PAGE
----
Capitol Alert

AM Alert: With deadline up, remembering the bills that won’t get a vote

Kari Hess, left, co-owner of Nor Cal Vape, in Redding, Calif., celebrates with Jackie Voisione, center, and Michael Ventura, right, an e-liquid manufacturer from San Diego, after a bill to regulate E-Cigarettes stalled in an Assembly Committee.
Kari Hess, left, co-owner of Nor Cal Vape, in Redding, Calif., celebrates with Jackie Voisione, center, and Michael Ventura, right, an e-liquid manufacturer from San Diego, after a bill to regulate E-Cigarettes stalled in an Assembly Committee. AP

Editor’s note: An earlier version of this post incorrectly described the status of AB 69, which requires agencies to consider best practices for the privacy and security of the recordings from body cameras. The bill passed in the Senate Committee on Public Safety and will be heard next in the Senate Appropriations Committee.

With the deadline for policy committees to send bills out for floor-session votes passing today (and with no policy committees meeting before the day ends), proposals that haven’t yet escaped the process are now dead, barring some procedural jujitsu.

The committee process brought down some major legislation this session, either with a vote or without one.

Bills that tried to specify the way police could use body cameras are now dead, including Assembly Bill 66, which in its first version prohibited officers from reviewing body camera footage before making a report.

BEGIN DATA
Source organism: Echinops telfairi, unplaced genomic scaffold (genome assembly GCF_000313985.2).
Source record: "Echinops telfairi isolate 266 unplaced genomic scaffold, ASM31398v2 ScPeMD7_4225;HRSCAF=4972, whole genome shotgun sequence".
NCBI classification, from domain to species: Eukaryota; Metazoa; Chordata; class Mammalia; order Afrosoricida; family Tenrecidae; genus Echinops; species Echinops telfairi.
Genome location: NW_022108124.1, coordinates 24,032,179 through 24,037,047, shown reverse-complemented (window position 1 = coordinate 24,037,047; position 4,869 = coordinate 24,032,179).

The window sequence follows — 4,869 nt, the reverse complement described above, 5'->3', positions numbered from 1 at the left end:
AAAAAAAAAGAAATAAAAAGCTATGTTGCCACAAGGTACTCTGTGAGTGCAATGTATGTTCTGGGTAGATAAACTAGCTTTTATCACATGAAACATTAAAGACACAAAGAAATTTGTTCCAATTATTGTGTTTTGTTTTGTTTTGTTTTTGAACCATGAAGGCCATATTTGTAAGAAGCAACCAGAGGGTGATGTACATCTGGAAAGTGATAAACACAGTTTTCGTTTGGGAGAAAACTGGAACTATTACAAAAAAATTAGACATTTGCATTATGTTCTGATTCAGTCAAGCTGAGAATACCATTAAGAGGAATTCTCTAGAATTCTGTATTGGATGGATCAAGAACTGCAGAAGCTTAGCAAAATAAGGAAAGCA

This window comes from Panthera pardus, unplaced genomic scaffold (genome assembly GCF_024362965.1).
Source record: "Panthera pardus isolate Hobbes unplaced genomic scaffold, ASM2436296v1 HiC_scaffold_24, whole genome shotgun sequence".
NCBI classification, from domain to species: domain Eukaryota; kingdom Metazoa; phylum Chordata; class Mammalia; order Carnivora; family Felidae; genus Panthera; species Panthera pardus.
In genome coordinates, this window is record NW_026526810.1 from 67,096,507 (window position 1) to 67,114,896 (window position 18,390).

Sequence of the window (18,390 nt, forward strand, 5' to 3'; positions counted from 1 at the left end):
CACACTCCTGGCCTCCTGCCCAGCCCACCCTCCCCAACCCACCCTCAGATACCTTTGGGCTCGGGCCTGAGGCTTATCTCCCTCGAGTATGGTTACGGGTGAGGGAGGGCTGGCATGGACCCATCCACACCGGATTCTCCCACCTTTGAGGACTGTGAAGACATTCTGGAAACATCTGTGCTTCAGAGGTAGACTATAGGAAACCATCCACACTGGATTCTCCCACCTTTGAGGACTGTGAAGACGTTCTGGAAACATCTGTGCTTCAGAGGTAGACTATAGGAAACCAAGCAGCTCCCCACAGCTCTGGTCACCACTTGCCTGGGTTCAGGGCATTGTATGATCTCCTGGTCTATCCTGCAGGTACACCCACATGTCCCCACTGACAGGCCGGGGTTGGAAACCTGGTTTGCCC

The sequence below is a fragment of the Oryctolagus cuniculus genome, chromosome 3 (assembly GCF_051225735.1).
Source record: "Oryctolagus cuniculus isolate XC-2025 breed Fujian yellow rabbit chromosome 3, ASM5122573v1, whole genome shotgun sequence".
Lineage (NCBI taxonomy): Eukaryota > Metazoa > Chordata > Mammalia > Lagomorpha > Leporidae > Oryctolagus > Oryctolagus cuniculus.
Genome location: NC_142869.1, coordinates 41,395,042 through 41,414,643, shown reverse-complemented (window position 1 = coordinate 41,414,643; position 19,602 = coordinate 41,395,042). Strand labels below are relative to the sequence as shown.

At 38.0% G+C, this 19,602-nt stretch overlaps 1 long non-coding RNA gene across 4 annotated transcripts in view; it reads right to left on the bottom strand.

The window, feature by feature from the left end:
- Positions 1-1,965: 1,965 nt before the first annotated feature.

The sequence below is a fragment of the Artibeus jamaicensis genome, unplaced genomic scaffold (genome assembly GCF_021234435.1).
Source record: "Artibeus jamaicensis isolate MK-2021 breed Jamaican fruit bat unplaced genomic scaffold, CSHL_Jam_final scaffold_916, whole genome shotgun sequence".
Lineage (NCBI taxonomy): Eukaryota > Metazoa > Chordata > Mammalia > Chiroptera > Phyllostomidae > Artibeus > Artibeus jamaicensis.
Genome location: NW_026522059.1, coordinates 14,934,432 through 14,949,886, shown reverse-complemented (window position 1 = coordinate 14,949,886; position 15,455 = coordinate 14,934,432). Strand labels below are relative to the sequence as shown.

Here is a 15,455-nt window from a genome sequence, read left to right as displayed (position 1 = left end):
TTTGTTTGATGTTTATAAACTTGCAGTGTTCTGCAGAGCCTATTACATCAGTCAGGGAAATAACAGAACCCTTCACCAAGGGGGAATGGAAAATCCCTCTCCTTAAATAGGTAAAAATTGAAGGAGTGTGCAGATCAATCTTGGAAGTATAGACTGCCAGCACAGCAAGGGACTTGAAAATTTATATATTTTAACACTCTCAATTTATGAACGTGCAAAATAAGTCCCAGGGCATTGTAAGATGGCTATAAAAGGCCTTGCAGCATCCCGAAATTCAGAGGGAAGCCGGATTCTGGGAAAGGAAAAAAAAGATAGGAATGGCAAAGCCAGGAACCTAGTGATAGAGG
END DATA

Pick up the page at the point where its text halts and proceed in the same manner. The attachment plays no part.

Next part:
Two tobacco proposals, one that would have raised the minimum age to buy tobacco products and one that would have classified e-cigarettes the same way as conventional cigarettes, failed to make it out of committee on the same day. The author of the first decided not to put his bill up for a hearing, and the second was torpedoed with an unfriendly amendment.

But the proposals both have been resurrected in the special session.

OVER THE WEEKEND: Sonoma Developmental Center in Eldridge, an inpatient hospital for people with developmental disabilities, has been heading for the Department of Developmental Services’ chopping block since the governor signed legislation to close places like it in June. Senate Bill 82 required DDS to plan to close at least one of their three centers. At a hearing Saturday, the department will take comments on its plan to close Sonoma by the end of 2018. That plan will still need to go to the Legislature.

The hearing is at 10 a.m. at the Sonoma Valley High School Pavilion.

WORKING VACATION: A couple of legislators are getting started already with constituent events. Sen. Jim Beall (D-San Jose) is hosting a coffee-and-conversation event, and Assembly Speaker Toni Atkins will speak at San Diego’s 40th Spirit of Stonewall Rally, an LGBT pride event.

CELEBRATION: Assemblymember Chris Holden, D-Pasadena, is 55 Sunday.

Andrew Holzman: 916-326-5545, @andrewlholzman

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